How to Texture Milk for Coffee at Home in Australia

How to Texture Milk for Coffee at Home in Australia

It’s no secret that making the perfect coffee at home is largely down to the quality of the beans used but if your favourite brew is milk-based there are other factors which need to be considered to make the textures just right. Milk-based coffees such as lattes, flat whites, cappuccinos and mochas are hugely popular here in Australia and milk texturing can be a tough skill to perfect, as it requires just the right technique as well as a knowledge of coffee machines. What is the right steam wand pressure to use? How do you avoid getting burnt? How do you know exactly the right texture to strive for? In the below article we’ll offer some tips on correctly texturing milk every time:


Select Your Milk of Choice

This sounds like a very obvious first step, but different types of milk will react differently to heat. For example, soy and almond milk may be more difficult to texture than cows’ milk. Once you’ve chosen your milk of choice, measure out the correct amount in a steel jug.


Clean the Steam Wand

It’s super important top clean the steam wand every time you use it with a clean, damp cloth which is used only for the steam wand. A few bursts of steam (purging) will clear any condensation inside the wand also. This step of the process will prevent any unwanted taste affecting the milk.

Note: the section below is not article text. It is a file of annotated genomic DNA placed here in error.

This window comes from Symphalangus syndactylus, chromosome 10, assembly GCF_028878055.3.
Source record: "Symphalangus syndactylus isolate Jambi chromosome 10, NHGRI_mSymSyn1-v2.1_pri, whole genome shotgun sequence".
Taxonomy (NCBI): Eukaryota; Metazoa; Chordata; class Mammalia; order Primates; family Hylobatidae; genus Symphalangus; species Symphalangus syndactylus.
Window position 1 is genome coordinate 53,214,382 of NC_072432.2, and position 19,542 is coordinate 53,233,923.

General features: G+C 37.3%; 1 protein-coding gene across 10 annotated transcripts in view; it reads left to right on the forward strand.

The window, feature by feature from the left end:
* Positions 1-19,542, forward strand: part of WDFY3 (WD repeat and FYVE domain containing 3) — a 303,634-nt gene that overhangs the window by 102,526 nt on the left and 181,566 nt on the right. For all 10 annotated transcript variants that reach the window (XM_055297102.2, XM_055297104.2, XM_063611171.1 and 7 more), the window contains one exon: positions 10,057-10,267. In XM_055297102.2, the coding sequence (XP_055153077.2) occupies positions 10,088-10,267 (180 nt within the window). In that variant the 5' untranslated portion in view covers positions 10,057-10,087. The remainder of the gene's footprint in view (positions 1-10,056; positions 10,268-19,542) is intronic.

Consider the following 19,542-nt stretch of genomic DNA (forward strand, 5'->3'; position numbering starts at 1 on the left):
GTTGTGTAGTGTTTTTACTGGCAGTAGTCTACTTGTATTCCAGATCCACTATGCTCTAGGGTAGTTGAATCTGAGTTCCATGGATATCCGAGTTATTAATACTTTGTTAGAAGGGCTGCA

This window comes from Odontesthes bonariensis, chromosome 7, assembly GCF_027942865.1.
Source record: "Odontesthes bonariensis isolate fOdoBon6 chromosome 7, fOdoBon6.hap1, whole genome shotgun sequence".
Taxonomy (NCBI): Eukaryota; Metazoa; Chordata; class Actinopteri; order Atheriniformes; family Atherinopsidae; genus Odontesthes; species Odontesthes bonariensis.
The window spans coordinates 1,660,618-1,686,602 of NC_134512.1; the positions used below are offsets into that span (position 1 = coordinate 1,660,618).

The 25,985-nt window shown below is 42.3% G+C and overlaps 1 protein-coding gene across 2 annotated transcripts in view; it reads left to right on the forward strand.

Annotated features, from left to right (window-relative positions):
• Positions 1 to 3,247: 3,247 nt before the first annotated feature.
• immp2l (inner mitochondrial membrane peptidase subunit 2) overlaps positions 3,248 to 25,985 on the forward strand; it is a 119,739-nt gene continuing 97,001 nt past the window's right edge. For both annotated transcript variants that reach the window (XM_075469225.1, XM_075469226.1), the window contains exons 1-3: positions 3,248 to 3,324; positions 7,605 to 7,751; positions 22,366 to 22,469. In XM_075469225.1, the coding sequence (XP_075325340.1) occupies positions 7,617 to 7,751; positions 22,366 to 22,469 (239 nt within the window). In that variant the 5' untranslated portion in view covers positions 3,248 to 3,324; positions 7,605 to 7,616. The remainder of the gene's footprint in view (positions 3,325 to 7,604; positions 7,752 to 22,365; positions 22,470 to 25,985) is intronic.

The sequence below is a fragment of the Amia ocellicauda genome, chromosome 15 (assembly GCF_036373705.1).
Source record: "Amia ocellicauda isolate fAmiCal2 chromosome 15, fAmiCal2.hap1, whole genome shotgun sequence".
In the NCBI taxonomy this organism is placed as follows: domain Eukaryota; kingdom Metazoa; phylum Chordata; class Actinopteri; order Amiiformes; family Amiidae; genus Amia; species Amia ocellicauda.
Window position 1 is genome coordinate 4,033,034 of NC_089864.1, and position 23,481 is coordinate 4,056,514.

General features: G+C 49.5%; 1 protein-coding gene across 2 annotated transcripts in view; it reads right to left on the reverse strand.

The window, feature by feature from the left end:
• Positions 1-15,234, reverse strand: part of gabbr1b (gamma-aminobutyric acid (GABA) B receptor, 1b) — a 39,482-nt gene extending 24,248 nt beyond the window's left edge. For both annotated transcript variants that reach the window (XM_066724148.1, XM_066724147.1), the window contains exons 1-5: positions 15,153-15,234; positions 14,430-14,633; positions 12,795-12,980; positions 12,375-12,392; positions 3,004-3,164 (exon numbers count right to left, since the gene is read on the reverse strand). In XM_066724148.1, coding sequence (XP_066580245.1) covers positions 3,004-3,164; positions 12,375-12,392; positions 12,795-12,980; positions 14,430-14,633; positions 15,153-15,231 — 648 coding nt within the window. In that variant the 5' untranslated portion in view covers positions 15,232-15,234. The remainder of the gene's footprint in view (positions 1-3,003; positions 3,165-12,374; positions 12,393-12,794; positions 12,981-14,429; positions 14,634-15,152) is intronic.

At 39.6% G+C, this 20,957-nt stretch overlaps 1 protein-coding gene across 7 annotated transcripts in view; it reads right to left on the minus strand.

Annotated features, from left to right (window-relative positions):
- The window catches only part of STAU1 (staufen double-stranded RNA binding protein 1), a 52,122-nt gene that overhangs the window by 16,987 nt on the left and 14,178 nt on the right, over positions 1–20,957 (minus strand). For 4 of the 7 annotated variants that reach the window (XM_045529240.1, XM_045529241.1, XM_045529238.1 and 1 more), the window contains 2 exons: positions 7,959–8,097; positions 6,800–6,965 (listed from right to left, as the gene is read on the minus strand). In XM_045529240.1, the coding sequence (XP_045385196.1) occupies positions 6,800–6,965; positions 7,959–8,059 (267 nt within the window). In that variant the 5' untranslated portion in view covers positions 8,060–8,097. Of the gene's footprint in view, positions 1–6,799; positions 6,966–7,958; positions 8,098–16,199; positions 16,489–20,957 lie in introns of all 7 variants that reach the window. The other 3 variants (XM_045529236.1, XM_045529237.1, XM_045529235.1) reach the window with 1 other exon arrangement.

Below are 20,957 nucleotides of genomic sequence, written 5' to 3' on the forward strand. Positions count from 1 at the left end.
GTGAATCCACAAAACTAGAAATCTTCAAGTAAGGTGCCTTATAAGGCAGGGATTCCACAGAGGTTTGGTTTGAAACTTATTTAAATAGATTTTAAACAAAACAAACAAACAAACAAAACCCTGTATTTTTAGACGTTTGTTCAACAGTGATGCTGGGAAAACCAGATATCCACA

Position the Steam Wand and Milk Jug

The steam wand should be positioned slightly towards you and directly in front of you rather than at an awkward angle. The jug of milk should be raised to meet the wand so that just the tip of the steam wand is in the milk. At this point, tilt the jug slightly to the side.


Time to Start Steaming

It’s now time to start the actual steaming part and pressure is very important at this stage. Depending on your machine, try using two turns of the steam tap or pulling the lever down twice. Hold the side of the steel jug to feel when it’s warming up.


Texturing the Milk

Correctly textured milk should be aerated and textured and will increase the overall volume of the milk in the jug. Aeration happens first and once the milk reaches body temperature (or 37 degrees Celsius), it’s time to start the texturing stage by lifting the jug around 1cm so the wand sits deeper in the milk creating a vortex. To start, it may make sense to use a thermometer to measure 37 degrees and over time you’ll learn what that temperature feels like.


Watch the temperature

When the temperature starts to rise, it may get uncomfortable to hold the jug so tapping it is advised instead. Once it gets too hot too even tap (typically this is around 60 degrees Celsius), turn off the steam.


The finishing touches

Place the milk jug down and tap and swirl it to remove any large air bubbles in the milk. The milk should be smooth and shiny. It’s now time to pour it over your espresso for the milk-based beverage of your choice! Finally clean the steam wand again to prevent milky residue building up inside and outside it.

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